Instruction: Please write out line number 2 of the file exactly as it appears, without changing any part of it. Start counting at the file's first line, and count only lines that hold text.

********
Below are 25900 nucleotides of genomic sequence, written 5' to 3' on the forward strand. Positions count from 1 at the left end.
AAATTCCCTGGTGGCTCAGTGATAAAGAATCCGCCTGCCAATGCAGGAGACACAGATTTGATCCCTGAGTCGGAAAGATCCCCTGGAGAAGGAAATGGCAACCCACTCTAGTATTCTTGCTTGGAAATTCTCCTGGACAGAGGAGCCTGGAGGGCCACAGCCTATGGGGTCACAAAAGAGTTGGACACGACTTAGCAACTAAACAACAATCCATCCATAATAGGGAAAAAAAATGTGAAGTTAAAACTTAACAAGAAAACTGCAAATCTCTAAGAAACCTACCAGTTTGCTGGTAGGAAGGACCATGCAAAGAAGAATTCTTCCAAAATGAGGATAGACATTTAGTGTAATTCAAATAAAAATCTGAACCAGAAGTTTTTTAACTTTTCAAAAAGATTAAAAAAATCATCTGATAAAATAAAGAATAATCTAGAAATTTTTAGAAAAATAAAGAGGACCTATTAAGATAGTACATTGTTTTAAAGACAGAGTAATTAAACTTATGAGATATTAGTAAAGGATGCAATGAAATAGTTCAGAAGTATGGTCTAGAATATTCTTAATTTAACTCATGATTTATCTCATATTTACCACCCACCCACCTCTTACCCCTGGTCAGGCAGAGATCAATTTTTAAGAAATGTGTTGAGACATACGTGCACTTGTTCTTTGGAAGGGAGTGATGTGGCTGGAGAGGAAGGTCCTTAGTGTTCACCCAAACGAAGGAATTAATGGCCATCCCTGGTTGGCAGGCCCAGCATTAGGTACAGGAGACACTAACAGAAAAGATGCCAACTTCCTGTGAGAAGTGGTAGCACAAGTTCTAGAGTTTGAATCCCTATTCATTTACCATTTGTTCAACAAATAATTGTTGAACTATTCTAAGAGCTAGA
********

AAATTCCCTGGTGGCTCAGTGATAAAGAATCCGCCTGCCAATGCAGGAGACACAGATTTGATCCCTGAGTCGGAAAGATCCCCTGGAGAAGGAAATGGCAACCCACTCTAGTATTCTTGCTTGGAAATTCTCCTGGACAGAGGAGCCTGGAGGGCCACAGCCTATGGGGTCACAAAAGAGTTGGACACGACTTAGCAACTAAACAACAATCCATCCATAATAGGGAAAAAAAATGTGAAGTTAAAACTTAACAAGAAAACTGCAAATCTCTAAGAAACCTACCAGTTTGCTGGTAGGAAGGACCATGCAAAGAAGAATTCTTCCAAAATGAGGATAGACATTTAGTGTAATTCAAATAAAAATCTGAACCAGAAGTTTTTTAACTTTTCAAAAAGATTAAAAAAATCATCTGATAAAATAAAGAATAATCTAGAAATTTTTAGAAAAATAAAGAGGACCTATTAAGATAGTACATTGTTTTAAAGACAGAGTAATTAAACTTATGAGATATTAGTAAAGGATGCAATGAAATAGTTCAGAAGTATGGTCTAGAATATTCTTAATTTAACTCATGATTTATCTCATATTTACCACCCACCCACCTCTTACCCCTGGTCAGGCAGAGATCAATTTTTAAGAAATGTGTTGAGACATACGTGCACTTGTTCTTTGGAAGGGAGTGATGTGGCTGGAGAGGAAGGTCCTTAGTGTTCACCCAAACGAAGGAATTAATGGCCATCCCTGGTTGGCAGGCCCAGCATTAGGTACAGGAGACACTAACAGAAAAGATGCCAACTTCCTGTGAGAAGTGGTAGCACAAGTTCTAGAGTTTGAATCCCTATTCATTTACCATTTGTTCAACAAATAATTGTTGAACTATTCTAAGAGCTAGA